The Lock Down Diaries (II) – Missing Politicians And Mistaken Identities

Notwithstanding the rising corona count, most people would agree that our civil services, particularly in the districts, are doing a very fine job under extremely daunting circumstances. The DMs, SPs and CMOs are making optimum use of a broken down system, poor infrastructure, limited resources to successfully keep the numbers from reaching exponential levels: this is more or less true across the country, to the surprise of many. And this is in spite of poor planning and zero consultations with the states by the center. The Prime Minister will of course take all the credit but it is the civil services which are delivering- not the PMO, not the Cabinet- amidst the confusion and bankruptcy of ideas in Delhi. I personally cannot remember the last time when the administration worked with such efficiency, cohesion and single minded determination. There is only one reason why this has been possible- the politicians are locked down! Just consider- when was the last time you saw (or heard) any member of Mr. Modi’s cabinet, or of any state? Where are all those MPs, MLAs, Pradhans, opposition stalwarts with their demands, protests, dharnas, rallies, threats, ultimatums, interference ? All safely locked down in their mansions , in dread of both the law and the virus; allowing the machinery of governance to focus on its job. India is a much better place with the Giriraj Singhs, Sanjeev Baliyans, Owaisis and Kapil Mishras kept off the streets, keeping their toxins to themselves. It is not only the natural environment which has improved thanks to the coronavirus but also the administrative and political environment. Encouraged by this, I would earnestly request Mr. Modi to extend the lockdown for politicians by at least six months after it is relaxed for the rest of the country. The pathogens spread by them are far more lethal than any virus and our democracy has yet to find a vaccine for them. Keep these carriers out of circulation for another six months and we would have a Swacch Bharat by then. Why, by then we might even develop some immunity from them.

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Mr. Modi rarely condescends to explain to us humble citizens the reasons behind his decisions, and the creation of the new fund, the eponymous PM CARES is one such. Which is precisely one reason, among many, why I do not intend to contribute to it. Why did he have to launch another donation portal when the Prime Minister’s National Relief Fund, which was set up in 1948, can do the job just as well? I suspect it is his narcissism that drives him to leave his personal imprint on everything and destroy any legacy of his predecessors, not unlike the kings of yore. The PMNRF was established by Jawaharlal Nehru and therefore has to be sent to the chopping block: the first step has been taken to replace it completely with the PM CARES. The new Fund is also totally opaque, no rules for it have been notified, including for its oversight and audit. Why has it been allowed to accept CSR contributions when the various Chief Minister’s Relief Funds have been denied this concession? Will it be covered under RTI Act ? Most observers feel it will not, as it is a public trust. To put it simply, I don’t trust it.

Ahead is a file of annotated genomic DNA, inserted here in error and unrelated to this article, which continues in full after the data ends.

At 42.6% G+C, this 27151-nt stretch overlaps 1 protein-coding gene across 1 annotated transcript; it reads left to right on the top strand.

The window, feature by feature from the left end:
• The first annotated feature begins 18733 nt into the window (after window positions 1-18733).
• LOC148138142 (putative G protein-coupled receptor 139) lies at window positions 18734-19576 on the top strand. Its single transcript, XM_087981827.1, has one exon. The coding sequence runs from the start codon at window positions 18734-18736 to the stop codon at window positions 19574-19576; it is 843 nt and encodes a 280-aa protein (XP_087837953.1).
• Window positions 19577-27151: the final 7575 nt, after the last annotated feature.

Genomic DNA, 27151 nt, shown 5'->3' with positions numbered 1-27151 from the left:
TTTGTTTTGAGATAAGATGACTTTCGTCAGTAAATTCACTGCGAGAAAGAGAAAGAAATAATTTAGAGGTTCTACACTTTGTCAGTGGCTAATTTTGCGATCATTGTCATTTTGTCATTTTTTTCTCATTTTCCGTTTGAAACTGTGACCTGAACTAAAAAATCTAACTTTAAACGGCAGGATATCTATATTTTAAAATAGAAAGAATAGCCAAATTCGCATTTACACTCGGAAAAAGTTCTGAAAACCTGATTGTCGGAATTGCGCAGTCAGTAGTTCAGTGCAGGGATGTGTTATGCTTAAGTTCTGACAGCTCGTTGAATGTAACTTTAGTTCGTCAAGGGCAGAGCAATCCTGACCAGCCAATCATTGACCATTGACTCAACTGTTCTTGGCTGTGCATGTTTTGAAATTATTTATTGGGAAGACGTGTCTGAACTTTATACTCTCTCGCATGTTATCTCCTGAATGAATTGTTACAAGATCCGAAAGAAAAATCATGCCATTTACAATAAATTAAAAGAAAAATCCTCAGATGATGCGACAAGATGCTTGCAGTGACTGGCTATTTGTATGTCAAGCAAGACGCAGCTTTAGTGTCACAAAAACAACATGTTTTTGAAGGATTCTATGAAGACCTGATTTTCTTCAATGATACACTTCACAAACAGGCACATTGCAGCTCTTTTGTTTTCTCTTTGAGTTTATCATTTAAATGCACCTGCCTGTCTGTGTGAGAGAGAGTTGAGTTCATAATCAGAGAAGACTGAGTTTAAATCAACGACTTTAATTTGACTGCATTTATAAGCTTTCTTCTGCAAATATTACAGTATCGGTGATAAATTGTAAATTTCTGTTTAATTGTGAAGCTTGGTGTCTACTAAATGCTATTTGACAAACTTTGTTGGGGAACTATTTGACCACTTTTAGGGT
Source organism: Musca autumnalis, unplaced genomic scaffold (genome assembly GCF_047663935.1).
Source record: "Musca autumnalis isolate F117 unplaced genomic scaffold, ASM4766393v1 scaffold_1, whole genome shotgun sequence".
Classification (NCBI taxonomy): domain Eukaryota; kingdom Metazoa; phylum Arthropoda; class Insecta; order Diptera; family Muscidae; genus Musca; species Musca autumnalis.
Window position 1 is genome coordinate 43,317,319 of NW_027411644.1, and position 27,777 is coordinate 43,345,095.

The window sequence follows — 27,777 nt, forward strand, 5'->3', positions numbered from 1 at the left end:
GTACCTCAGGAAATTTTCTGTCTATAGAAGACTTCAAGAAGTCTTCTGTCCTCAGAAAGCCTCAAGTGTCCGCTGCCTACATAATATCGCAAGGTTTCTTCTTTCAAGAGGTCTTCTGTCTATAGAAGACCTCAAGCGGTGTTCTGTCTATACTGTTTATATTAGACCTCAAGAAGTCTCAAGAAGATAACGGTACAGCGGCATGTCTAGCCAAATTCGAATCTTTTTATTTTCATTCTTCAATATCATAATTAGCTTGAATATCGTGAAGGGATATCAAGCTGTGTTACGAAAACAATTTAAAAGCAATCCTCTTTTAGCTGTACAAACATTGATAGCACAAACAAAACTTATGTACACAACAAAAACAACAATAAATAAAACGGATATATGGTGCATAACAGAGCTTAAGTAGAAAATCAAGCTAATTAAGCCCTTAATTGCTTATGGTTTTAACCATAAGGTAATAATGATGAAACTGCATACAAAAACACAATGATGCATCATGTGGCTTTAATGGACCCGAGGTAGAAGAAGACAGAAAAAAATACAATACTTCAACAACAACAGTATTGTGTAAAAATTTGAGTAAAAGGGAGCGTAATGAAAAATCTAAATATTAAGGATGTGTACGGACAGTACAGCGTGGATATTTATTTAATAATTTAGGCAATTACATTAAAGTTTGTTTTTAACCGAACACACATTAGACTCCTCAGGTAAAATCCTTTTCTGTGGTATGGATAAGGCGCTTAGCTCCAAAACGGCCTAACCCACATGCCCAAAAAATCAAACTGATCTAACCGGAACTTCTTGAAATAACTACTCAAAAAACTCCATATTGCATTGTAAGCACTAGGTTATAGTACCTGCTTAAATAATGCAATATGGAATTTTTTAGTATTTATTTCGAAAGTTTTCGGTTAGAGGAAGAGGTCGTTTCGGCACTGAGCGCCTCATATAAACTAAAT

Why was this fund needed at all, is my second question? If changes were needed in the PMNRF (like expanding its scope or removing the Congress President as one of its Committee members) this could have been done by amendments to it. Our Prime Minister is constantly in the JFK mode, advising us not to ask him what he is doing but to ask ourselves what we are doing for the country. Which is okay when things are hunky dory but these are not normal times. Before asking us to donate from our already stretched incomes, he should have – he was duty bound – to tell us what steps he has taken to mobilise additional funds for the epidemic from the govt. coffers. The govt. has plenty of money, if only it would jettison some of his fanciful projects, prioritise his govt. spending better, and show a modicum of empathy for the poor.

Here are some suggestions:

  • Scrap the Bullet train project; it has no place in an India where tens of millions have to march hundreds of miles on foot to reach their homes. This will save Rs. 100,000 crores.
  • Scrap the Central Vista project in Delhi. It is an environmental and aesthetic disaster and superfluous. The saving will be Rs. 20000 crore.
  • Scrap the Char Dham highway, another ecological calamity which, within a decade, will destroy the holy sites of Kedarnath, Badrinath, Gangotri and Yamunotri under a tsunami of cars and tourists. The savings- Rs. 11700 crores.